So how did I get this gig? Well, I’m not proud. I’m willing to admit I was the Guest of Honour to Be Named Later. Last Minute actually. TV actor Simon Westaway was the original choice and when he had to cancel, the rush was on to find someone arts-related who would come to Grenfell at extremely short notice. My sister, who lives on a small farm in the area, happened to mention me. Even if she wasn’t the best sister in the world this would have immediately earned her the dedication in Shaolin Tiger!‘My sister is an author,” she said. “And she visits here all the time.”
So there I was, pretending to be a famous person of literary note. Crowning the beauty queens. Cutting the ribbon. Keynote speaker at the dinner. Presenting trophies and medallions. Conducting TV interviews. Chatting with the writers from Underbelly who were accepting a scriptwriting award.Grenfell opened its heart to welcome me. I think the townspeople were sort of proud that I had a local connection. I might not have been the ilk of the previous guests yet I was an honorary ‘one of their own.”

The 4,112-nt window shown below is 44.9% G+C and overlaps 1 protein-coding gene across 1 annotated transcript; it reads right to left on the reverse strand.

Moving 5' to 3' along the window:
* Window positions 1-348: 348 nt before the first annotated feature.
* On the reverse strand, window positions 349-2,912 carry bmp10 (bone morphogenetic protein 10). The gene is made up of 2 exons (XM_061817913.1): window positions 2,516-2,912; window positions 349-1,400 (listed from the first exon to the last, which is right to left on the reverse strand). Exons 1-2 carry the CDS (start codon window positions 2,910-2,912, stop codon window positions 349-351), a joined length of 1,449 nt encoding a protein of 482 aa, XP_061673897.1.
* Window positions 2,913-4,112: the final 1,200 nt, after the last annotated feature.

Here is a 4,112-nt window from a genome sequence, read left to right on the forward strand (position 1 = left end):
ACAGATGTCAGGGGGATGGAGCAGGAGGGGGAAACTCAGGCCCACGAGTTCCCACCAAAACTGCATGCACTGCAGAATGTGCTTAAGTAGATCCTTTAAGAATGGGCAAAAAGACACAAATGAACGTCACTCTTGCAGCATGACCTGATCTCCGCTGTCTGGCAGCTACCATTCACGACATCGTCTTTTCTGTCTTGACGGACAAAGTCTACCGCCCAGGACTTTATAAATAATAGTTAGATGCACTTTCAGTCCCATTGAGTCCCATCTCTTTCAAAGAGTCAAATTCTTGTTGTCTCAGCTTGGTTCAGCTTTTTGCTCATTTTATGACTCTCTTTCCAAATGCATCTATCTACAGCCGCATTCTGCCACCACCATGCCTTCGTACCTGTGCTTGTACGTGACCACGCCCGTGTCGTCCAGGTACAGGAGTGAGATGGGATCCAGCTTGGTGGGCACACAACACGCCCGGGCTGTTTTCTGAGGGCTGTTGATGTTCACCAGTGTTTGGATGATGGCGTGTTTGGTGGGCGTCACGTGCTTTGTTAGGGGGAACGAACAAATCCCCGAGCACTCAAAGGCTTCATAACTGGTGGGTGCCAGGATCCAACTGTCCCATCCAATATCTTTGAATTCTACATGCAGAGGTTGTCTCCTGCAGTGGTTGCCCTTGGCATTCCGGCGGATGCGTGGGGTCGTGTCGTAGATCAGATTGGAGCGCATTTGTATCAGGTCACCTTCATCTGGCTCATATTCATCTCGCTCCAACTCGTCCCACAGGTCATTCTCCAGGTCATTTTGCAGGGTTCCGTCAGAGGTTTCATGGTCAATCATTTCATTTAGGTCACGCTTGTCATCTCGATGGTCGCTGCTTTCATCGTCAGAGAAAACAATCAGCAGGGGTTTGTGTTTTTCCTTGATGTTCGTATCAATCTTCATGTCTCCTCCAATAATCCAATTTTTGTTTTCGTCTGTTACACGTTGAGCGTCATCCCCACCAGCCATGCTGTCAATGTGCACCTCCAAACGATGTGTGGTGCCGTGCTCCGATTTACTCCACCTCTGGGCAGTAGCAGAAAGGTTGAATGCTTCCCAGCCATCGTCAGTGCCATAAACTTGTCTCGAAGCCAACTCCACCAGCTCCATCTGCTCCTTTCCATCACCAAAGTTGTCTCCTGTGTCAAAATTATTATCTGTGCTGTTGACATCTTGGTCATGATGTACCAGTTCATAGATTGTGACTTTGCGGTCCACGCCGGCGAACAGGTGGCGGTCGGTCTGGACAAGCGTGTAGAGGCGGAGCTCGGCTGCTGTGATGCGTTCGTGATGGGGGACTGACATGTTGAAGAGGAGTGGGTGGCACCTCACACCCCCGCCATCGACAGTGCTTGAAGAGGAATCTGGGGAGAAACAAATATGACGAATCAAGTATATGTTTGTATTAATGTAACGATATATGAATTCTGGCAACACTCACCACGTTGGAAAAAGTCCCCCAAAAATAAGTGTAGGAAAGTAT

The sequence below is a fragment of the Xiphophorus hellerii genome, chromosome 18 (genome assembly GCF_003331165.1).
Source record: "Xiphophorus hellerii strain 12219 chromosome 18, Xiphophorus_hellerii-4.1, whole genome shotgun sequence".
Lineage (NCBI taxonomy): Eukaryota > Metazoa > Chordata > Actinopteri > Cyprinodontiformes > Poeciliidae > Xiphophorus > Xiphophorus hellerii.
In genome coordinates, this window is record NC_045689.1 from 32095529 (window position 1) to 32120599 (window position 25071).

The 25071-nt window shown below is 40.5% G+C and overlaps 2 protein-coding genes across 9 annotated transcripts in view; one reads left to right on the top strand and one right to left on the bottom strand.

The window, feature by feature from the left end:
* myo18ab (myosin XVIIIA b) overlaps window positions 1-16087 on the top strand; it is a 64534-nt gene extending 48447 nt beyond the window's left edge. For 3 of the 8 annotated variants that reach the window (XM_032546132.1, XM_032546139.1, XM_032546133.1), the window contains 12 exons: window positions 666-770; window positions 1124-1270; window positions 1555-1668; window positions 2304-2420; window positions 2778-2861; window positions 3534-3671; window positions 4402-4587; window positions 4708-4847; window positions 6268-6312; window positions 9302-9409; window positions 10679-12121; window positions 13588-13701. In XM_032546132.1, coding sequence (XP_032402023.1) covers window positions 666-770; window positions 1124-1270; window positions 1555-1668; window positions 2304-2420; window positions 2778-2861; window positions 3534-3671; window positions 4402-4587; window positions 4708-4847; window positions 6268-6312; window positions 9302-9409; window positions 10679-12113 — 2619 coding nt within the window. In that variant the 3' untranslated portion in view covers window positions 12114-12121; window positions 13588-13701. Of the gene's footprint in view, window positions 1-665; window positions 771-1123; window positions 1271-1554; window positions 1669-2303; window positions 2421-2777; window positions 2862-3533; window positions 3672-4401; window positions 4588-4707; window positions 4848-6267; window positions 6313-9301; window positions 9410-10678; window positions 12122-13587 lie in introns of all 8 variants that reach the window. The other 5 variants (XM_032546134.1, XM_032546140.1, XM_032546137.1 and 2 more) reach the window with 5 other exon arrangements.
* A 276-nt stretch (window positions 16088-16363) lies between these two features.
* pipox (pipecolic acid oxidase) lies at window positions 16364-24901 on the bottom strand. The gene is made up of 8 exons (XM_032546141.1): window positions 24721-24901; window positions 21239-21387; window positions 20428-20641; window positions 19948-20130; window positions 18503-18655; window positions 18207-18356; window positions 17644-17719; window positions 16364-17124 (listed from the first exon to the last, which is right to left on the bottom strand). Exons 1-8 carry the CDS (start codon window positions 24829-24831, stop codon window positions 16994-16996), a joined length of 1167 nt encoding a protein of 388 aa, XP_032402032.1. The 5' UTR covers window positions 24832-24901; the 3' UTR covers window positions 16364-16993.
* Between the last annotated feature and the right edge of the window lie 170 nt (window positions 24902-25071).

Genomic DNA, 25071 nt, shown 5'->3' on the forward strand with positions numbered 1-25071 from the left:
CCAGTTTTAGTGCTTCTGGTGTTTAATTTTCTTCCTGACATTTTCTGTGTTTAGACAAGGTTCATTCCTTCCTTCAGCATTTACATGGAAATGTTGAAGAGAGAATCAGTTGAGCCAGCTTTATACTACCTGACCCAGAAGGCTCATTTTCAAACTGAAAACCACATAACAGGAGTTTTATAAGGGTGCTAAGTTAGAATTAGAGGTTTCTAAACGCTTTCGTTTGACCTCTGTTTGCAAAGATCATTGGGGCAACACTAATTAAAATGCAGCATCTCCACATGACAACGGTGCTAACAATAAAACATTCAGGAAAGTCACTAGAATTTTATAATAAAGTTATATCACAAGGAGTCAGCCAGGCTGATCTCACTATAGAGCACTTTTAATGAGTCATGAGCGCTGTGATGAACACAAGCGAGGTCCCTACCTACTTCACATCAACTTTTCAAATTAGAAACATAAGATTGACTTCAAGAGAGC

But my really big moment was absolutely huge. It’s one of the highlights of my writing career. I was sitting on the official dais (trying to look official and literary!) watching the street parade. Around the corner came a local primary school all dressed up as my Samurai Kids. Banging gongs and waving swords and banners. They marched down the main street and when they reached the dais their teacher yelled “Stop”. “Yes Sensei,” they responded.Then they turned to face me and bowed, Japanese style.
I stood and bowed too. And I bawled my eyes out. To be honest, I bawled my eyes out again writing this. It’s still such a vivid and emotional memory.There are many times when I am asked why I don’t write proper books. Books for adults or older readers. Well one day I might write those too but in writing for kids, I am totally fulfilled. I do write proper books. The people who ask that question don’t understand the craft of writing for children. And they certainly don’t understand how wonderful young readers can make their authors feel. It’s real magic.
[First published Persnickety Snark March 2009]